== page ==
I have also formed an international support group for people infected and affected all over the world on Facebook; it has 1,500 members. And I just recently created one for the Hispanic/Latin American community. I am also pretty much very involved in the LGBT [lesbian, gay, bisexual and transgender] community, because I am a lesbian who is positive; I'm trying to focus on that too, because there are not a lot of lesbians that are positive that are out there.
Zayda Rivera: Great, thank you ladies. So, let's get started. While the Latino community is extremely diverse, given what you have seen in your work, what are some of the major risk factors that Latinas encounter that make them more vulnerable to contracting HIV?
Susan Rodriguez: I would have to say being a woman is a major risk factor for Latinas. Being in a long-term relationship with a man, whether he's your husband or boyfriend, where you might be less likely to use a condom. Sixty-eight percent of the women who are diagnosed with HIV in SMART who are Latina have been infected while with a long-term partner.
Also, just being able to talk about sex and HIV is an issue -- it was not part of a conversation that I had with anybody, nor were what my risk factors would be as a woman. There are also language barriers and the fact that women are not getting the correct information, or can't discuss it with others.
Bianca Lopez: The work that I've done has been really focused on adolescents and one of the major issues that our coalition has been focusing on is the lack of comprehensive sex education. This has an impact on adolescents, especially vulnerable Latinas, who may not be as knowledgeable about HIV, STDs [sexually transmitted diseases] and safer sex practices. They also may not be likely to get this information in their homes. And that has been a real issue that we've been trying to tackle and, thankfully, the new chancellor of New York City Public Schools, Dennis Walcott, has just issued a mandate to teach comprehensive sex education in middle and high schools. So, hopefully, this will have an impact on the HIV risk among Latinas and African-American adolescents.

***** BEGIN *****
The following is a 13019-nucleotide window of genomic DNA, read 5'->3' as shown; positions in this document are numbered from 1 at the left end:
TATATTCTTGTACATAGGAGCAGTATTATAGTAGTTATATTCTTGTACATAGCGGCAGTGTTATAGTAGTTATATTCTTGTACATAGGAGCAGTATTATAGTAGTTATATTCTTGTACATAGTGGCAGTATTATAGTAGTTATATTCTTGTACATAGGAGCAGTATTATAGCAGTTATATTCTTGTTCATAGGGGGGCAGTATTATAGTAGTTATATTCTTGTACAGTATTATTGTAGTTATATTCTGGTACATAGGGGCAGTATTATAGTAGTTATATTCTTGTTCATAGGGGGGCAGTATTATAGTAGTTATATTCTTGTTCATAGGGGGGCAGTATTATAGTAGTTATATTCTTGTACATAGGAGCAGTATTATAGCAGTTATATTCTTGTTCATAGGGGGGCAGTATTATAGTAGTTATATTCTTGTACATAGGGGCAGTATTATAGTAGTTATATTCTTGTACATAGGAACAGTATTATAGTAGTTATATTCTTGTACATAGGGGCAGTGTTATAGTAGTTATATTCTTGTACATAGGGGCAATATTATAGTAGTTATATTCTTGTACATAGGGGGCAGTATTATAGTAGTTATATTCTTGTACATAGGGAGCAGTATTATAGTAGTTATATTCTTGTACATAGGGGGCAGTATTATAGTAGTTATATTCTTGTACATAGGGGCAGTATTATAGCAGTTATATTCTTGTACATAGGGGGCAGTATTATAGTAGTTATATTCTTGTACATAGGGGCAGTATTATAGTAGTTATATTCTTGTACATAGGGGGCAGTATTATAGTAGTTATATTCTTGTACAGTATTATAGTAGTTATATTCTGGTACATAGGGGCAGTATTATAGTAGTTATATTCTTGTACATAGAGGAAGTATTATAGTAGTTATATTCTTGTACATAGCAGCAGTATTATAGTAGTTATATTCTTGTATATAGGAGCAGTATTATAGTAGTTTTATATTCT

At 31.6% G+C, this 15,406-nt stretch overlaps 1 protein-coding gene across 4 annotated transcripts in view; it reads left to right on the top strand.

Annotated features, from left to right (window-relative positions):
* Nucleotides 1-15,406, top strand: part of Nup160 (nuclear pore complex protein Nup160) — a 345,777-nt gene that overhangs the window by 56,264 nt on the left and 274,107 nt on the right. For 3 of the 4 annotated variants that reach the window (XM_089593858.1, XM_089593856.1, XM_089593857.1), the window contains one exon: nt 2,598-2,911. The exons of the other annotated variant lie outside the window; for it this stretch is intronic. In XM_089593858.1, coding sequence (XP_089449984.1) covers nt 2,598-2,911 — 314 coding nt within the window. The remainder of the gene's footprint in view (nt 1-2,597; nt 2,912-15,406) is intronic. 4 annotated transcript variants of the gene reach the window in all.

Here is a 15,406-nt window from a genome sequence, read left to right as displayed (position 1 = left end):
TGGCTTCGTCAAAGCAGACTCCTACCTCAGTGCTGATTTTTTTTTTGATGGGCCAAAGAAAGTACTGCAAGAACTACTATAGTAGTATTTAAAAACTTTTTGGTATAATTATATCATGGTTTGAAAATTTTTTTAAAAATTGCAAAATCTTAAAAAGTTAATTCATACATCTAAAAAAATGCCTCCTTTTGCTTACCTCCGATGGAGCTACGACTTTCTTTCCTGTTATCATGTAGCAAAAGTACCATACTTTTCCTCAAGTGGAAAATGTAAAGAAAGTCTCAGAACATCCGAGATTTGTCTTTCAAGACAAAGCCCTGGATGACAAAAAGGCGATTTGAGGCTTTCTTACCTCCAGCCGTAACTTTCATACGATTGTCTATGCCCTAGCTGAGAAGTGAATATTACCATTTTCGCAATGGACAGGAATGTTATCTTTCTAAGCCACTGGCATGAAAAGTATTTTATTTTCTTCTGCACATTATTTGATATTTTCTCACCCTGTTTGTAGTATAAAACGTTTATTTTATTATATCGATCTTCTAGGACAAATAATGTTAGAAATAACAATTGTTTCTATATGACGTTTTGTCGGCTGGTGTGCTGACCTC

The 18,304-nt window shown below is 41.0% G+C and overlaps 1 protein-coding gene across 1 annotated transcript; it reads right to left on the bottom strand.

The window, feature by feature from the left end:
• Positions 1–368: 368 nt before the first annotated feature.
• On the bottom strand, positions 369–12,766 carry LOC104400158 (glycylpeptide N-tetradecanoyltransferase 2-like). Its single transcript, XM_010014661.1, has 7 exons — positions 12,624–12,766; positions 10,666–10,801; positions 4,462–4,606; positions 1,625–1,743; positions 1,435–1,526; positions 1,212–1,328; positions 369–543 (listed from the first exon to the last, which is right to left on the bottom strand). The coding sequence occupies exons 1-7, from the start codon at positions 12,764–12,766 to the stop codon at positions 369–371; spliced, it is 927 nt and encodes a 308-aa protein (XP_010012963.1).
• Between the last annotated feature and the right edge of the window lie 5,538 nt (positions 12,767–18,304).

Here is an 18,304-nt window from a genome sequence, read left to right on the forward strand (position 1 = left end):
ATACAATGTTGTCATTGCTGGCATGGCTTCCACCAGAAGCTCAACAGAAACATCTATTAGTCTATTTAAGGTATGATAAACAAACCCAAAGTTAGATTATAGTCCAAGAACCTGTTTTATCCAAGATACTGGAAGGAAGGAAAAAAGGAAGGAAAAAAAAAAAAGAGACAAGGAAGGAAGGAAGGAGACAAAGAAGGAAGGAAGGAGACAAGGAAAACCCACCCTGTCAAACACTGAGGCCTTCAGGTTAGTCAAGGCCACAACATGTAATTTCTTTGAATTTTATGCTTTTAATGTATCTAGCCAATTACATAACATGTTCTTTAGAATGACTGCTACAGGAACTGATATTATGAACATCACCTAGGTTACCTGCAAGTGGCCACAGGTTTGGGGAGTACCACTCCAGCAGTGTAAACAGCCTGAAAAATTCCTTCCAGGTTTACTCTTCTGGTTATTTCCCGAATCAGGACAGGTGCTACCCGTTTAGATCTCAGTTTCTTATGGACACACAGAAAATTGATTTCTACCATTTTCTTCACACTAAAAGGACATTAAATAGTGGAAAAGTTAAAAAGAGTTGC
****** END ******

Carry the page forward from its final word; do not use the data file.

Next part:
Maria Mejia: One of the major problems that I have encountered myself is stigma and self-stigma. I come from a very ultra-conservative Catholic family and one of the first things that my mother told me when I got diagnosed was that I should not tell anyone, any family members or friends. I realize that she was trying to protect me.
Recently, one lady from Colombia, my home country, told me that in her town there was a lady who was positive and the people in her town were planning to kill her, because they were afraid that they were all going to get infected. So yes, there is a lot of misinformation, a lot of stigma and a lot of fear, which can lead to people not wanting to get tested.
And then there's religion and the church. Our community is very much into God and the church and that tends to make us view this disease as a moral disease. People sometimes look at HIV as a curse from God. I've had the opportunity to speak in two churches, and try to at least teach them that this disease can happen to anyone. Through my work, I have seen HIV impact a baby to an 80-year-old woman.
And as far as teenagers go, I really do feel that they're not respecting this illness. I tell them it is not a death sentence anymore, you can see Magic Johnson, you can see me, but it is a life sentence.
This article was provided by TheBody.com.